Multi-layer architecture, scalability, multitenancy, and durability are just some of the reasons companies have been using Pulsar.
By Ben Lorica and Jesse Anderson.
With companies producing data from an increasing number of systems and devices, messaging and event streaming solutions—particularly Apache Kafka—have gained widespread adoption. Over the past year, we’ve been tracking the progress of Apache Pulsar (Pulsar), a less well-known but highly capable open source solution originated by Yahoo. Pulsar is designed to intelligently process, analyze, and deliver data from an expanding array of services and applications, and thus it fits nicely into modern data platforms. Pulsar is also designed to ease the operational burdens normally associated with complex, distributed systems.
Figure 1: Apache Pulsar geo-demographic data of visitors. Slide by Ben Lorica, data courtesy of Karthik Ramasamy.
Of the thousands of recent visitors to the site: 33% are from the Americas, 36% from Asia-Pacific, and 27% were based in the EMEA region.
While Apache Kafka is by far the most popular pub/sub solution, over the last year, we’ve started to come across numerous companies that use Pulsar.. It turns out that Pulsar has a few features these companies value, including:
- Multi-layer architecture comprised of a serving layer (brokers that coordinate how messages are received, stored, processed, and delivered), a storage layer (Apache BookKeeper nodes are used to persist messages), and a processing layer (via Pulsar functions or Pulsar SQL).
- High performance and scalability: Pulsar has been used at Yahoo for several years to handle 100 billion messages per day on over two million topics. It is able to support millions of topics while delivering high-throughput and low-latency performance.
- Easily add storage or serving without having to rebalance the entire cluster: the multi-layer architecture allows for storage to be added independently of serving. One is also able to make serving and storage layer expansions without any down time.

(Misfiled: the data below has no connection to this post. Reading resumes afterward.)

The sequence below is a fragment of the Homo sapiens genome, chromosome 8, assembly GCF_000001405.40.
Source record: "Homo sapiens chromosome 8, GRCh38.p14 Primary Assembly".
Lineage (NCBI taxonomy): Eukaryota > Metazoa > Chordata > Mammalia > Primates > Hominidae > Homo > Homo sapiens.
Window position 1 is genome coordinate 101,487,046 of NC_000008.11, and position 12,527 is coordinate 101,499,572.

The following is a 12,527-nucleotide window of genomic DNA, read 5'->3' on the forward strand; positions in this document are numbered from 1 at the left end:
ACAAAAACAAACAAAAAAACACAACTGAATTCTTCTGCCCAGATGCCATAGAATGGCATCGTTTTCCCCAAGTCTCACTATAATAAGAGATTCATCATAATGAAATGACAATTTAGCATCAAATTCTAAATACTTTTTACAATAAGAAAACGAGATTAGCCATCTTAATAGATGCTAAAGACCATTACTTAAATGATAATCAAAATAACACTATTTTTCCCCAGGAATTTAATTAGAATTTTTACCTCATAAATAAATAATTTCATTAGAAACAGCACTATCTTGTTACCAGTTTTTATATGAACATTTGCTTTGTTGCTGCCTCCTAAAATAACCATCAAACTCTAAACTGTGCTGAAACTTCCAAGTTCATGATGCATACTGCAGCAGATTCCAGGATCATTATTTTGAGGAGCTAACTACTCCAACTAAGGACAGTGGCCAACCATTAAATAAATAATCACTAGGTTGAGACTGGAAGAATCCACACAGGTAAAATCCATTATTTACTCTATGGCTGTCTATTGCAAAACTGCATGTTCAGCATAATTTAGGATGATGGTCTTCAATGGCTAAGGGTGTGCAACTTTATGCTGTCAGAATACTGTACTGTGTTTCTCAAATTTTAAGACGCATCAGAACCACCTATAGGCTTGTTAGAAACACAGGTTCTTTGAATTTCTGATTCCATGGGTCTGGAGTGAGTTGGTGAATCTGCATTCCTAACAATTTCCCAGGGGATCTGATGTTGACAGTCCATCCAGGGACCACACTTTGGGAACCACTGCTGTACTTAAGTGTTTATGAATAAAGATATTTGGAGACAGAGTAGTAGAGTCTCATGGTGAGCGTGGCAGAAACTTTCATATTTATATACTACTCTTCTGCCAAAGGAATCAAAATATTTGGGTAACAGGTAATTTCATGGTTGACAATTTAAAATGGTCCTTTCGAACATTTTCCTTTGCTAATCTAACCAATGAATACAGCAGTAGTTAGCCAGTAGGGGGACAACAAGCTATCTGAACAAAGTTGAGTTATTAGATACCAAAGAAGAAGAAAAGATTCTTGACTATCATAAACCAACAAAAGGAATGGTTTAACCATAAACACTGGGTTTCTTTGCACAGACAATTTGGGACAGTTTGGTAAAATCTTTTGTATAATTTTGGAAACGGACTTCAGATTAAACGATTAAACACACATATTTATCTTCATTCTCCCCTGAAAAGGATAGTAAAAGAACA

- Support for popular messaging models including pub/sub messaging and message queuing.
- Multitenancy allows a single Pulsar cluster to support an entire enterprise and lets each team have a separate namespace with its own quotas.
- Durability (no data loss): data is replicated and synced to disk.
- Geo-replication: out-of-box support for geographically distributed applications. Pulsar supports several different modes for replicating the data between clusters.
While previous generation messaging systems focused primarily on moving data, newer frameworks like Pulsar add data processing capabilities essential for feeding data into analytics and AI applications. The rise of connected devices, the introduction of 5G, and the growing importance of machine learning and AI will require that companies build infrastructure for capturing, processing, and moving many data streams. And they will increasingly need to perform these tasks in (near) real time. The good news is that critical components for data management, processing, transport, and orchestration continue to improve and automation technologies should ease operational burdens moving forward.
[A version of this post appears on the O’Reilly Radar.]
- Jesse Anderson: “Reducing Operational Overhead with Pulsar Functions”
- “One simple chart: Who is interested in Spark NLP?”
- “One simple graphic: Researchers love PyTorch and TensorFlow”
- Tyler Akidau: Streaming 101 and Streaming 102
- “Apache Kafka and the four challenges of production machine learning systems”
- Jay Kreps: “Building Apache Kafka from scratch”
- Karthik Ramasamy: “Architecting and building end-to-end streaming applications”
- “What machine learning means for software development”